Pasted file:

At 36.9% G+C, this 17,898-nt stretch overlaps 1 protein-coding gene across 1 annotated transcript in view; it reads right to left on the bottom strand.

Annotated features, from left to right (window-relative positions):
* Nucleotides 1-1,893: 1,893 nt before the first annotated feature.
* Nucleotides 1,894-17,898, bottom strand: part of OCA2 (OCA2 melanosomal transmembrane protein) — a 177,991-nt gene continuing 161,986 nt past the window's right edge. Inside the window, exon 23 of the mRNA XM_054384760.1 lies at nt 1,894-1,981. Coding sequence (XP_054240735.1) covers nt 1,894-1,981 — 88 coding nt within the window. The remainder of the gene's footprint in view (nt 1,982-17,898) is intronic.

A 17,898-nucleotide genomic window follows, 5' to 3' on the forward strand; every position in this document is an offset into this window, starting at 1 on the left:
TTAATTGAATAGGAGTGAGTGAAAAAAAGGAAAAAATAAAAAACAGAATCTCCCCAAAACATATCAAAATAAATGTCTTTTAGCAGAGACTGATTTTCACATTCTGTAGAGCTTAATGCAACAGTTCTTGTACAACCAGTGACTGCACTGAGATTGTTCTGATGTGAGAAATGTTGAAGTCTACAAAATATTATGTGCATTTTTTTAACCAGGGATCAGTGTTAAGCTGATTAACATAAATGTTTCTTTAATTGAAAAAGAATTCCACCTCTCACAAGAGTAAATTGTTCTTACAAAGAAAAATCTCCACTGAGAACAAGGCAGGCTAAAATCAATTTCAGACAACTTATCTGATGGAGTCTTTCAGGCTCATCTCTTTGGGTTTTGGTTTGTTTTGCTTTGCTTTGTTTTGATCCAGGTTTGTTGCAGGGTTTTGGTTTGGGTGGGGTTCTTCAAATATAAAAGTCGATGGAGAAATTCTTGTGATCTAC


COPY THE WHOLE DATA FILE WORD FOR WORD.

At 36.9% G+C, this 17,898-nt stretch overlaps 1 protein-coding gene across 1 annotated transcript in view; it reads right to left on the bottom strand.

Annotated features, from left to right (window-relative positions):
* Nucleotides 1-1,893: 1,893 nt before the first annotated feature.
* Nucleotides 1,894-17,898, bottom strand: part of OCA2 (OCA2 melanosomal transmembrane protein) — a 177,991-nt gene continuing 161,986 nt past the window's right edge. Inside the window, exon 23 of the mRNA XM_054384760.1 lies at nt 1,894-1,981. Coding sequence (XP_054240735.1) covers nt 1,894-1,981 — 88 coding nt within the window. The remainder of the gene's footprint in view (nt 1,982-17,898) is intronic.

A 17,898-nucleotide genomic window follows, 5' to 3' on the forward strand; every position in this document is an offset into this window, starting at 1 on the left:
TTAATTGAATAGGAGTGAGTGAAAAAAAGGAAAAAATAAAAAACAGAATCTCCCCAAAACATATCAAAATAAATGTCTTTTAGCAGAGACTGATTTTCACATTCTGTAGAGCTTAATGCAACAGTTCTTGTACAACCAGTGACTGCACTGAGATTGTTCTGATGTGAGAAATGTTGAAGTCTACAAAATATTATGTGCATTTTTTTAACCAGGGATCAGTGTTAAGCTGATTAACATAAATGTTTCTTTAATTGAAAAAGAATTCCACCTCTCACAAGAGTAAATTGTTCTTACAAAGAAAAATCTCCACTGAGAACAAGGCAGGCTAAAATCAATTTCAGACAACTTATCTGATGGAGTCTTTCAGGCTCATCTCTTTGGGTTTTGGTTTGTTTTGCTTTGCTTTGTTTTGATCCAGGTTTGTTGCAGGGTTTTGGTTTGGGTGGGGTTCTTCAAATATAAAAGTCGATGGAGAAATTCTTGTGATCTAC